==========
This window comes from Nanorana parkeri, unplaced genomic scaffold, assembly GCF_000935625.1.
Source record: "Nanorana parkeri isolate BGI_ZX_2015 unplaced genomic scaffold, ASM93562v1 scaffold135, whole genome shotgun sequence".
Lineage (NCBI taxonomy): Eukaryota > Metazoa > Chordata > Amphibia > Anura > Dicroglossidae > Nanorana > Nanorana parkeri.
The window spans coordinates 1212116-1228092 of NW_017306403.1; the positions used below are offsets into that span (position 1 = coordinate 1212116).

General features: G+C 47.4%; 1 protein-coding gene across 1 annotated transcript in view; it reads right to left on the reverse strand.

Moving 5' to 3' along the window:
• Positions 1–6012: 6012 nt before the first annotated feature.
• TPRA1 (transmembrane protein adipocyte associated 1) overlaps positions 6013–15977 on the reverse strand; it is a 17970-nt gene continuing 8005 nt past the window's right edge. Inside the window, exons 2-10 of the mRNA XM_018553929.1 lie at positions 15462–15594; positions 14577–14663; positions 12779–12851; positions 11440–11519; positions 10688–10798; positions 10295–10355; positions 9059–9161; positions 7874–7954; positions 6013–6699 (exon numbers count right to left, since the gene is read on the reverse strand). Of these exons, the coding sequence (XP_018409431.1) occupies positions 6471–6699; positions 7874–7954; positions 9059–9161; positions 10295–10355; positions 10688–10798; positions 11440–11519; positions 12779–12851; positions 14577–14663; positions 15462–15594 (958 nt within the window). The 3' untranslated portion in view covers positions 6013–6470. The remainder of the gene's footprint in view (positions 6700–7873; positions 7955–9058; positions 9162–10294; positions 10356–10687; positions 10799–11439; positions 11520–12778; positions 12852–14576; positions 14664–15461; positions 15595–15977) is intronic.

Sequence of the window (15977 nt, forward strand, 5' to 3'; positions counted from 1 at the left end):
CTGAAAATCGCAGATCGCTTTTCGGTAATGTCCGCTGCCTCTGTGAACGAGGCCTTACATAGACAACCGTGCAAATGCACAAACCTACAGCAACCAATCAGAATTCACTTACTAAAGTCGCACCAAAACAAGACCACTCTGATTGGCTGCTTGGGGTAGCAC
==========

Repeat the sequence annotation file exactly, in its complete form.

This window comes from Nanorana parkeri, unplaced genomic scaffold, assembly GCF_000935625.1.
Source record: "Nanorana parkeri isolate BGI_ZX_2015 unplaced genomic scaffold, ASM93562v1 scaffold135, whole genome shotgun sequence".
Lineage (NCBI taxonomy): Eukaryota > Metazoa > Chordata > Amphibia > Anura > Dicroglossidae > Nanorana > Nanorana parkeri.
The window spans coordinates 1212116-1228092 of NW_017306403.1; the positions used below are offsets into that span (position 1 = coordinate 1212116).

General features: G+C 47.4%; 1 protein-coding gene across 1 annotated transcript in view; it reads right to left on the reverse strand.

Moving 5' to 3' along the window:
• Positions 1–6012: 6012 nt before the first annotated feature.
• TPRA1 (transmembrane protein adipocyte associated 1) overlaps positions 6013–15977 on the reverse strand; it is a 17970-nt gene continuing 8005 nt past the window's right edge. Inside the window, exons 2-10 of the mRNA XM_018553929.1 lie at positions 15462–15594; positions 14577–14663; positions 12779–12851; positions 11440–11519; positions 10688–10798; positions 10295–10355; positions 9059–9161; positions 7874–7954; positions 6013–6699 (exon numbers count right to left, since the gene is read on the reverse strand). Of these exons, the coding sequence (XP_018409431.1) occupies positions 6471–6699; positions 7874–7954; positions 9059–9161; positions 10295–10355; positions 10688–10798; positions 11440–11519; positions 12779–12851; positions 14577–14663; positions 15462–15594 (958 nt within the window). The 3' untranslated portion in view covers positions 6013–6470. The remainder of the gene's footprint in view (positions 6700–7873; positions 7955–9058; positions 9162–10294; positions 10356–10687; positions 10799–11439; positions 11520–12778; positions 12852–14576; positions 14664–15461; positions 15595–15977) is intronic.

Sequence of the window (15977 nt, forward strand, 5' to 3'; positions counted from 1 at the left end):
CTGAAAATCGCAGATCGCTTTTCGGTAATGTCCGCTGCCTCTGTGAACGAGGCCTTACATAGACAACCGTGCAAATGCACAAACCTACAGCAACCAATCAGAATTCACTTACTAAAGTCGCACCAAAACAAGACCACTCTGATTGGCTGCTTGGGGTAGCAC